So by common law, statute and conventional practice, the participants in the criminal justice system have arbitrarily created a mythological mental state, insanity, and have appointed psychiatrists to be the "authorized experts" on this mythical state. But psychiatrists do not recognize insanity, so they try to adapt to it by referring to "psychosis," an empirically determined mental state that is unrelated to the "insane" state defined by the law.
Consider for a moment the tragic sequence by which murderers are found "not guilty by reason of insanity," treated psychiatrically, found sane again, released from custody and treatment, only to murder again. This chain of events is predictable when the difference between insanity and psychosis is understood:
Insanity, the opposite of sanity, is by definition a reversible state. Because it is refined by legal tests, whenever those tests are no longer positive, the person is defined as "sane." This concept does not recognize physical or psychological factors that might not be reversible.
Psychosis, on the other hand, is often found to be incurable; its symptoms can be relieved by drugs, but the symptom-free state lasts only as long as the drugs are administered. For example, a schizophrenic murderer typically hallucinates at the time of the crime, stops hallucinating with treatment, and resumes hallucinating when he stops taking medication.
Because it has no basis in empirical fact, the "insanity" concept occupies a place in folklore beside the unicorn and other products of imagination, and therefore is part of common mythology. Notice that, whereas there are experts in the mythology of unicorns, there are no experts in unicorns, because the unicorn is not available for study.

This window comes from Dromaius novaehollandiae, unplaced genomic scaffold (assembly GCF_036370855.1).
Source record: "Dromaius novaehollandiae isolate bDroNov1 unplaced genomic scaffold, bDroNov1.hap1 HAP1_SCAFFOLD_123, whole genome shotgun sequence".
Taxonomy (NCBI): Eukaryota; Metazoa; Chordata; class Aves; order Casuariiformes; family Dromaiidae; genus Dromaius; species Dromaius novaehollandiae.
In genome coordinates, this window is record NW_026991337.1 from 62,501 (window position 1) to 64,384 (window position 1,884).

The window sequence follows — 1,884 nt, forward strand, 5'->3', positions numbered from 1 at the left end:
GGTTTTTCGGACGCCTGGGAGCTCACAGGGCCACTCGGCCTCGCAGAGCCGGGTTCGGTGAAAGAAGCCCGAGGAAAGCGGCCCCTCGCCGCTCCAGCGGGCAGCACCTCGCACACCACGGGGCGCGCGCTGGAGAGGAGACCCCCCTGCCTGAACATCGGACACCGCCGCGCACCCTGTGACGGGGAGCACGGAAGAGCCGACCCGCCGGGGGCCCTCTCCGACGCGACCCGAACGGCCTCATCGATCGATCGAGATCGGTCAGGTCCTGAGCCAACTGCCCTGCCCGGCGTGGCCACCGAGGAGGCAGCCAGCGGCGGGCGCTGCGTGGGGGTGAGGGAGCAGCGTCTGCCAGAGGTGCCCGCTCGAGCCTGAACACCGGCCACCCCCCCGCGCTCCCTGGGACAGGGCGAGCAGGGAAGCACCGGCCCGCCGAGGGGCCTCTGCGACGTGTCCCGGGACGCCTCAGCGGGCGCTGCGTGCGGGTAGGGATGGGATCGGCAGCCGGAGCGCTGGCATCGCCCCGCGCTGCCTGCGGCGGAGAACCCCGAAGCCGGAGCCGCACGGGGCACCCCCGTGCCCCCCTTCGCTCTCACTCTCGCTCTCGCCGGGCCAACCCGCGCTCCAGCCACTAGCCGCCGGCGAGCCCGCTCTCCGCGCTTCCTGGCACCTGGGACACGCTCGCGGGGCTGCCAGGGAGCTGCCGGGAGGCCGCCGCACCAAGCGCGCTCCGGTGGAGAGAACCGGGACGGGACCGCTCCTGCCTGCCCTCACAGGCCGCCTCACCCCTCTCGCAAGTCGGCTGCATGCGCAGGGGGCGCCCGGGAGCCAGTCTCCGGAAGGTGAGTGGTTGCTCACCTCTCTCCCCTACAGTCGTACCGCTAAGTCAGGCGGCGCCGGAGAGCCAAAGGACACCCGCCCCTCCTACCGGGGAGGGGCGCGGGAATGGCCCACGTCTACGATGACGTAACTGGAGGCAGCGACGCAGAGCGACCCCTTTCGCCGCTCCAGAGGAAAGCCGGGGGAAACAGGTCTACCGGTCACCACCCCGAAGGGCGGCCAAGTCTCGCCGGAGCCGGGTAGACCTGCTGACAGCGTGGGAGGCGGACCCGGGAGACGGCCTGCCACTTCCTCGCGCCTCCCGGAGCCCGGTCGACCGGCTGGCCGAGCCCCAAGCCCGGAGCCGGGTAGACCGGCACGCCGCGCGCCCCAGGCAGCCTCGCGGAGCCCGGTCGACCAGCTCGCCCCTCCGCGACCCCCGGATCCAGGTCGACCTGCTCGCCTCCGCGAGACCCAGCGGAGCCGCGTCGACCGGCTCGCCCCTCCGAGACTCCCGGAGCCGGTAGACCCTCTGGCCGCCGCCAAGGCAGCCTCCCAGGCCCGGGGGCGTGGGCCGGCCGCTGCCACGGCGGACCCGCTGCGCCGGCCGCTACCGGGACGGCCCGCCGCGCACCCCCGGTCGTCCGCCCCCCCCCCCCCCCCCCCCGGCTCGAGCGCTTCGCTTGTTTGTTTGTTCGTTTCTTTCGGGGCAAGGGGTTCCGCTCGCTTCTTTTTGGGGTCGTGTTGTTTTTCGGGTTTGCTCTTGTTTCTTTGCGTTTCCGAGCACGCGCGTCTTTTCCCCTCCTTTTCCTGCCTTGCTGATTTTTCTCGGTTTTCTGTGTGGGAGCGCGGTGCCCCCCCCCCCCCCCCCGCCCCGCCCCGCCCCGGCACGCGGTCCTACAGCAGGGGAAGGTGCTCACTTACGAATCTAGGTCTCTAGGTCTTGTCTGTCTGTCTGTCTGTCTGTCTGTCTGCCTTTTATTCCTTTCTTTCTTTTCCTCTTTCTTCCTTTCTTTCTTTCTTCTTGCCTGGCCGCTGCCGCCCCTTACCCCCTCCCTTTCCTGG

Consider a game in which two persons, each hired by opposing sides of the question, are asked to testify about the color of a unicorn. By the rules of the game, they are not permitted to challenge the existence of the unicorn, Would one expect nonsense to be the result? Of course. Any answer to a meaningless question is meaningless.
Calling on psychiatrists to participate in an insanity defense puts them in the impossible position of being experts on a mythical beast. Whatever their approach, they are accused of undermining a system of someone else's making that is based on humanitarian intentions but formulated and perpetuated by harmful delusion.
In order for society to meet both its humanitarian goal and its mandatory goal of defending itself, the delusion of "insanity" must be expunged. Lawmakers can help by formulating the concept of "guilty by reason of psychosis." Psychiatrists can help, and at the same time meet their goal of regaining their profession's integrity, by refusing the role of experts on "insanity."
Failure to eliminate this blight of delusion on our society is one crime for which there is no defense.
Donald E. Watson, MD taught and did research in biophysics and neurophysiology before entering the field of psychiatry. He has a private practice in Santa Ana, and teaches at UC Irvine Medical School.